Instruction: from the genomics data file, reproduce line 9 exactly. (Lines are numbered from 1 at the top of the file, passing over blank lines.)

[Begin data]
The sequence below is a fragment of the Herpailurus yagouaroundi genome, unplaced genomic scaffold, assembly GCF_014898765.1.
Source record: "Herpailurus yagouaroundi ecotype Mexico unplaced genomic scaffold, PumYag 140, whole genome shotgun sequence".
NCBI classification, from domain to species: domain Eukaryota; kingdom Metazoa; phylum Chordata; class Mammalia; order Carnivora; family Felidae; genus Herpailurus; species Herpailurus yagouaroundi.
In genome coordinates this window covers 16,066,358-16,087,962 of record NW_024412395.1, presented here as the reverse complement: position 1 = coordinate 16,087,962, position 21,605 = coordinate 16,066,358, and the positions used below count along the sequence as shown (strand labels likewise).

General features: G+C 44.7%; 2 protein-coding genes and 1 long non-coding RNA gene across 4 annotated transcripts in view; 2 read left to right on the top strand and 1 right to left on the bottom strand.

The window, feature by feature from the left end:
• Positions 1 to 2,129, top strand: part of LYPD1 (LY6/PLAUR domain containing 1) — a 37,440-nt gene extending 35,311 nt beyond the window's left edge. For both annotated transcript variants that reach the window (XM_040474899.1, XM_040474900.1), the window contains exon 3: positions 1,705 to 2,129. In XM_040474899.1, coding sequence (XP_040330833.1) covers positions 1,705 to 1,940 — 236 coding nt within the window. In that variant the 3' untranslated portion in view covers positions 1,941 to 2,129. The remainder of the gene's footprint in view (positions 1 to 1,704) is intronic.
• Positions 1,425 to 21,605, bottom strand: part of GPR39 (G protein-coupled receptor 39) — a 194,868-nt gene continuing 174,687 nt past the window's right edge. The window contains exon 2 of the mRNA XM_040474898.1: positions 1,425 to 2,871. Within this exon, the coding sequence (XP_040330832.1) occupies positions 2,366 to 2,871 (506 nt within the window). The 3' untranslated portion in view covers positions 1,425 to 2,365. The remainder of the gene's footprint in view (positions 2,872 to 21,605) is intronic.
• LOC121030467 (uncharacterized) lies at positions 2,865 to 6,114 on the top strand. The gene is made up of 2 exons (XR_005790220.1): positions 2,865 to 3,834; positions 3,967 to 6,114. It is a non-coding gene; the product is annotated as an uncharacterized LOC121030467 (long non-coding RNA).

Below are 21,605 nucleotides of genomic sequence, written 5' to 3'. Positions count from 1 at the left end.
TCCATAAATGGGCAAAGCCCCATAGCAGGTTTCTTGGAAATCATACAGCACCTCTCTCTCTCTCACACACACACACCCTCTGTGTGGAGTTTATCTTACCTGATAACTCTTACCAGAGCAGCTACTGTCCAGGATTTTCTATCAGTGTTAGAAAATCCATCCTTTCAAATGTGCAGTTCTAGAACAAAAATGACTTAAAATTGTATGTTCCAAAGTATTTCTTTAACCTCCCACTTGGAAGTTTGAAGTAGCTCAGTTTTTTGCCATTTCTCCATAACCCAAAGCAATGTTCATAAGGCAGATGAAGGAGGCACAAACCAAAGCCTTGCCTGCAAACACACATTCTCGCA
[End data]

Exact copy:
• LOC121030467 (uncharacterized) lies at positions 2,865 to 6,114 on the top strand. The gene is made up of 2 exons (XR_005790220.1): positions 2,865 to 3,834; positions 3,967 to 6,114. It is a non-coding gene; the product is annotated as an uncharacterized LOC121030467 (long non-coding RNA).